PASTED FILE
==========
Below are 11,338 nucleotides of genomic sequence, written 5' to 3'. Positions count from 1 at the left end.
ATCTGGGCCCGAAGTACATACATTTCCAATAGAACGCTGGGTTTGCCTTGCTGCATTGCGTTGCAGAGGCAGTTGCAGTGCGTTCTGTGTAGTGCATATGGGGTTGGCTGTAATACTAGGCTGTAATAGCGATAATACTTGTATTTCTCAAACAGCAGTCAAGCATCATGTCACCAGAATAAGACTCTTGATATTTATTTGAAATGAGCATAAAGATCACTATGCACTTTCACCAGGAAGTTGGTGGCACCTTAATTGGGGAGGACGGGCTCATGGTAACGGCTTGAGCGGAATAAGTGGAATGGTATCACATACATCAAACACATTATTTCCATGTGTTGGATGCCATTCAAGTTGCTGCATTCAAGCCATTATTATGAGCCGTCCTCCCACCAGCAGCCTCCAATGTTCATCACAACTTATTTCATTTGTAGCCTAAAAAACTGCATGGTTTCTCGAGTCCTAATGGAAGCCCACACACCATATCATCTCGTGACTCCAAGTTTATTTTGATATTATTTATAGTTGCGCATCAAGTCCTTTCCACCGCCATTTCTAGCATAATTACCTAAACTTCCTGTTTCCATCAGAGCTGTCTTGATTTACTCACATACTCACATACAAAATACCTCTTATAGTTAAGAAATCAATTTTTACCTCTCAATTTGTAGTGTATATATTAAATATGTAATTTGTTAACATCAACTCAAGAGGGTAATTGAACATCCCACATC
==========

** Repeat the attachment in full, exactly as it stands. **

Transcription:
Below are 11,338 nucleotides of genomic sequence, written 5' to 3'. Positions count from 1 at the left end.
ATCTGGGCCCGAAGTACATACATTTCCAATAGAACGCTGGGTTTGCCTTGCTGCATTGCGTTGCAGAGGCAGTTGCAGTGCGTTCTGTGTAGTGCATATGGGGTTGGCTGTAATACTAGGCTGTAATAGCGATAATACTTGTATTTCTCAAACAGCAGTCAAGCATCATGTCACCAGAATAAGACTCTTGATATTTATTTGAAATGAGCATAAAGATCACTATGCACTTTCACCAGGAAGTTGGTGGCACCTTAATTGGGGAGGACGGGCTCATGGTAACGGCTTGAGCGGAATAAGTGGAATGGTATCACATACATCAAACACATTATTTCCATGTGTTGGATGCCATTCAAGTTGCTGCATTCAAGCCATTATTATGAGCCGTCCTCCCACCAGCAGCCTCCAATGTTCATCACAACTTATTTCATTTGTAGCCTAAAAAACTGCATGGTTTCTCGAGTCCTAATGGAAGCCCACACACCATATCATCTCGTGACTCCAAGTTTATTTTGATATTATTTATAGTTGCGCATCAAGTCCTTTCCACCGCCATTTCTAGCATAATTACCTAAACTTCCTGTTTCCATCAGAGCTGTCTTGATTTACTCACATACTCACATACAAAATACCTCTTATAGTTAAGAAATCAATTTTTACCTCTCAATTTGTAGTGTATATATTAAATATGTAATTTGTTAACATCAACTCAAGAGGGTAATTGAACATCCCACATC